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Keynote [clear filter]
Thursday, August 22


Keynote Address: Curriculum and Instruction for Multilingual Learners: Access and Equity is a Civil Rights Issue!
All teachers must enter the classroom with pedagogical preparation for working with multilingual learners students (Gándara & Escamilla, 2017; Garcia & Kleifgen, 2018) as well as dispositions necessary for critical, reflective, and responsive practices (Motha, 2014). More specifically, content-area instructors should have not just strong pedagogical content knowledge (Shulman, 1983), but also have specific training on supporting multilingual learners in their respective content areas, including developing language objectives, implementing differentiated instruction and assessment, and creating culturally responsive settings for learning; English Language Development instructors in Sheltered English Immersion programs and Bilingual Education programs should be verse in differentiating across the broad range of English proficiency levels (Goldenberg, 2013), working with various language backgrounds (Swan, 2001), and familiar with different needs of students with varying educational experience and migrant backgrounds (Office of English Language Learning & Migrant Education, 2008); and Dual Language and World Language instructors need specialized preparation in language development and content development in the respective language of instruction (Baker & Wright, 2017). In practice, this translates into curricular and instructional practices that are informed by a firm foundation in curricular standards, mechanics of the English language, understanding the second language acquisition process, and a solid collection of research-based and culturally-relevant instructional tools for teaching multilingual students (Valdes, Kibler, & Walqui, 2013) alongsiderecognition of students’ cultural and linguistic capital (Gonzalez, Moll, Tenery, Rivera, Rendon, Gonzales, & Amanti, 1995) through pedagogical practices such as translanguaging pedagogy (Fu & Hadjioannou, 2019; Seltzer, Garcia, and Ibarra-Johnson, 2016) and anti-racist TESOL pedagogy (Motha, 2014). Unfortunately, multilingual learners are often in classrooms where their instructors do not have the appropriate or limited background knowledge and training (MA DESE, 2019) and/or do not utilize these practices (Lucas & Grinberg, 2008). In this talk, we will consider this current classroom context within established case law regarding the education of multilingual students (e.g., Lau v Nichols, 1974; Castañeda v Pckard, 1981). Participants will be challenged to ask themselves the following questions: What curricular and instructional practices are necessary for multilingual learners to receive effective and quality instruction? How can teachers deliver effective and quality instruction to multilingual students if they haven’t had adequate training? Do our current classroom settings violate Multilingual Learners’ Civil Rights?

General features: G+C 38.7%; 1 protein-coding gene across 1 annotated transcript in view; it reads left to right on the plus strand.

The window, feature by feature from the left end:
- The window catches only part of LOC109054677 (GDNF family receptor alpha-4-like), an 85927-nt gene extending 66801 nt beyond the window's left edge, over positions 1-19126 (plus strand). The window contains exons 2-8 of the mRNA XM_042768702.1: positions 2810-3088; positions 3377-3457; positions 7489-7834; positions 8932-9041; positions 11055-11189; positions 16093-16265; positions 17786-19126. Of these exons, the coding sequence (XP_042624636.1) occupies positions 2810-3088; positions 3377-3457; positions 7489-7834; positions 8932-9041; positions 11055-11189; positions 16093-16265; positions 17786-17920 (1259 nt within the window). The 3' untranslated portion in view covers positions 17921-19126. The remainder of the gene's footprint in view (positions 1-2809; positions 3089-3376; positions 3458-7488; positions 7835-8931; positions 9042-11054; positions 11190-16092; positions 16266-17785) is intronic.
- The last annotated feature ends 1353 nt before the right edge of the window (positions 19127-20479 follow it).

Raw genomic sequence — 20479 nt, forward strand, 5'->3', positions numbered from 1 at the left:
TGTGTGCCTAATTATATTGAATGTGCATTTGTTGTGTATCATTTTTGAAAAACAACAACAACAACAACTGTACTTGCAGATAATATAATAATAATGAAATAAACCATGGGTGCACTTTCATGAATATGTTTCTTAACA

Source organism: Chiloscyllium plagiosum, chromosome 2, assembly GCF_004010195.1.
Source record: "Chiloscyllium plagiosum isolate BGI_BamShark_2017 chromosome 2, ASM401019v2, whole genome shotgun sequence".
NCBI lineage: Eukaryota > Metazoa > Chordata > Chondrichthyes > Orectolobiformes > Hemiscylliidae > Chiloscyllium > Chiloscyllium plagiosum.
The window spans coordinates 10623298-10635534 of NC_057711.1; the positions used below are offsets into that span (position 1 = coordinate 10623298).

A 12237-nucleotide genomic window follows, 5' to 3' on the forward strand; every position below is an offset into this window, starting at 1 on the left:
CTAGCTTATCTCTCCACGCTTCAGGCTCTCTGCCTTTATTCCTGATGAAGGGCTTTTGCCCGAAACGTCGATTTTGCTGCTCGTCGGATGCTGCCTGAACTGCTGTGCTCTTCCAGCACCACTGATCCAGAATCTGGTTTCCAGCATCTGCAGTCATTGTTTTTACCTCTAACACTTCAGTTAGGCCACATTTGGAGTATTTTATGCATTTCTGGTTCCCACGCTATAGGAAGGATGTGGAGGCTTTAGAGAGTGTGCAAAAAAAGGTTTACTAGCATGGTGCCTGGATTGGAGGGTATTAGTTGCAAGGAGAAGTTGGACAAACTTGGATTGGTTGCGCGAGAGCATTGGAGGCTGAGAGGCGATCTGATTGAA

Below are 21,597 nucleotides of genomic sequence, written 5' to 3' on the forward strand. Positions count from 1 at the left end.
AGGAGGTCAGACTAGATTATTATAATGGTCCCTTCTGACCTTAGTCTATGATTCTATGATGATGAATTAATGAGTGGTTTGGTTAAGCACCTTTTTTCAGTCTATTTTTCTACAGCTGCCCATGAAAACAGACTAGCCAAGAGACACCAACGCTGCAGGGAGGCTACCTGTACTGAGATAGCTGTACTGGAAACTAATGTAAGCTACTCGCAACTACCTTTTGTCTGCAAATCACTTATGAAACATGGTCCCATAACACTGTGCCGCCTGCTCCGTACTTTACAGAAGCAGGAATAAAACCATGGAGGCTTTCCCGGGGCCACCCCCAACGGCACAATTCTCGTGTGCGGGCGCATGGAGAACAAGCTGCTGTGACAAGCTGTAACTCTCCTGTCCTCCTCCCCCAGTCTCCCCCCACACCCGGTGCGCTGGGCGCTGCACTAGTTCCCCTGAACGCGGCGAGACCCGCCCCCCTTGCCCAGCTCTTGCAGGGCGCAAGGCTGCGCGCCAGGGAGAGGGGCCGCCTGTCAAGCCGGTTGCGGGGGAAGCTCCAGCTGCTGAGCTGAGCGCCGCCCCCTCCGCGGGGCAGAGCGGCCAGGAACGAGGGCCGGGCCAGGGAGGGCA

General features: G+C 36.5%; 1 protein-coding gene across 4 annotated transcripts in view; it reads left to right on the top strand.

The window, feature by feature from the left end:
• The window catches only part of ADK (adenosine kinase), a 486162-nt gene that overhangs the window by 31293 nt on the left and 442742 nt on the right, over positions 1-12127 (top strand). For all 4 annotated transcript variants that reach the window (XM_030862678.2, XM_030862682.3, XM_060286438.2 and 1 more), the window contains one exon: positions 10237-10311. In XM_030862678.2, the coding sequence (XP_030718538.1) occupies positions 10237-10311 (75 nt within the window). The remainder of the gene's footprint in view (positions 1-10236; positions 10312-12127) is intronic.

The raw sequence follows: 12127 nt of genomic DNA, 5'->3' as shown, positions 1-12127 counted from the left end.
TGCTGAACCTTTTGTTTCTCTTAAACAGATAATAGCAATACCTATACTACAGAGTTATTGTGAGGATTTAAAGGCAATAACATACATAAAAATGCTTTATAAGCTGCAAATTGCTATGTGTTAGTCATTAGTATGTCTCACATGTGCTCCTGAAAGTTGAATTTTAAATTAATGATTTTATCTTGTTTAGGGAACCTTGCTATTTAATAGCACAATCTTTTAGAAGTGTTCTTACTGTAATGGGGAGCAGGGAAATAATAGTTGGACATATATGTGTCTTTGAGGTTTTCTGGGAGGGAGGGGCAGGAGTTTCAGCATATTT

Thursday August 22, 2019 9:10am - 11:10am
Regency Room
Friday, August 23


Keynote Address: Planning, Enacting, and Reflecting Together: A Close Look at Classroom Discussions That Support All Learners
How can classroom discussion really work as a tool for inviting all learners into rich academic discussions with their grade level peers? In their keynote address, Professors Andrea Bien and Catherine O'Connor take up this question by drawing on their collaborative work with BPS teachers and students. They will start from a place of recognizing the deeply complex work classroom discussion demands of teachers and students. Then they will unpack one particular type of discussion that has the potential to create openings for all students to participate. They will focus on the role of questions in expanding or limiting opportunities for access to both the discussion and to academic content. They will share cases of BPS teachers engaging together in cycles of planning, enacting, and reflecting on classroom discussions that support all learners. Professors Bien and O'Connor hope to contribute to teachers’ thinking about how to facilitate classroom discussions, while considering questions such as discussion about what, for whom and with whom? In addition, they will describe expanded possibilities for how teachers can do this intellectual work together.

avatar for Dr. Cathy O'Connor

Dr. Cathy O'Connor

Professor of Education and Linguistics in Boston University’s Wheelock College of Education & Human DevelopmentResearcher on classroom discourse for over 25 yearsPartner with schools and districts on professional development to support classroom discussion for all students

Friday August 23, 2019 8:30am - 10:30am
Regency Room